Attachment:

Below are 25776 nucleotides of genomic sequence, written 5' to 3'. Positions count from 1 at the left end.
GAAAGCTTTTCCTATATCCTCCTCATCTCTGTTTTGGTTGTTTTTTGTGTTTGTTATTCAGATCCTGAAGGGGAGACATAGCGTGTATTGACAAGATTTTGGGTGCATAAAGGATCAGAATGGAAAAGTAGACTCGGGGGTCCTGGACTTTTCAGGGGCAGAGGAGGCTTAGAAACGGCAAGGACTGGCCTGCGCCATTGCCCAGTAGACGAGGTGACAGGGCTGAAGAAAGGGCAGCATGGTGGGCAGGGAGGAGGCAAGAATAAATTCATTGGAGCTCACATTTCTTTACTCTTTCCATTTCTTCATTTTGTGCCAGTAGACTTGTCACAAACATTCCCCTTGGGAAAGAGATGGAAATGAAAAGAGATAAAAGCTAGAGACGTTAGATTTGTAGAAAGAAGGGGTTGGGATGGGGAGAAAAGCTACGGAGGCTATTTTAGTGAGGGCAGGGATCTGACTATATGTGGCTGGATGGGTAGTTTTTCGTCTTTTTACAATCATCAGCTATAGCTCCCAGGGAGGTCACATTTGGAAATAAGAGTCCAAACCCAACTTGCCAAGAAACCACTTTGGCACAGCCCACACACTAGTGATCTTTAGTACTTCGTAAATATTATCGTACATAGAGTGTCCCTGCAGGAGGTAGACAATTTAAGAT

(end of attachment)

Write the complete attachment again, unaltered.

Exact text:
Below are 25776 nucleotides of genomic sequence, written 5' to 3'. Positions count from 1 at the left end.
GAAAGCTTTTCCTATATCCTCCTCATCTCTGTTTTGGTTGTTTTTTGTGTTTGTTATTCAGATCCTGAAGGGGAGACATAGCGTGTATTGACAAGATTTTGGGTGCATAAAGGATCAGAATGGAAAAGTAGACTCGGGGGTCCTGGACTTTTCAGGGGCAGAGGAGGCTTAGAAACGGCAAGGACTGGCCTGCGCCATTGCCCAGTAGACGAGGTGACAGGGCTGAAGAAAGGGCAGCATGGTGGGCAGGGAGGAGGCAAGAATAAATTCATTGGAGCTCACATTTCTTTACTCTTTCCATTTCTTCATTTTGTGCCAGTAGACTTGTCACAAACATTCCCCTTGGGAAAGAGATGGAAATGAAAAGAGATAAAAGCTAGAGACGTTAGATTTGTAGAAAGAAGGGGTTGGGATGGGGAGAAAAGCTACGGAGGCTATTTTAGTGAGGGCAGGGATCTGACTATATGTGGCTGGATGGGTAGTTTTTCGTCTTTTTACAATCATCAGCTATAGCTCCCAGGGAGGTCACATTTGGAAATAAGAGTCCAAACCCAACTTGCCAAGAAACCACTTTGGCACAGCCCACACACTAGTGATCTTTAGTACTTCGTAAATATTATCGTACATAGAGTGTCCCTGCAGGAGGTAGACAATTTAAGAT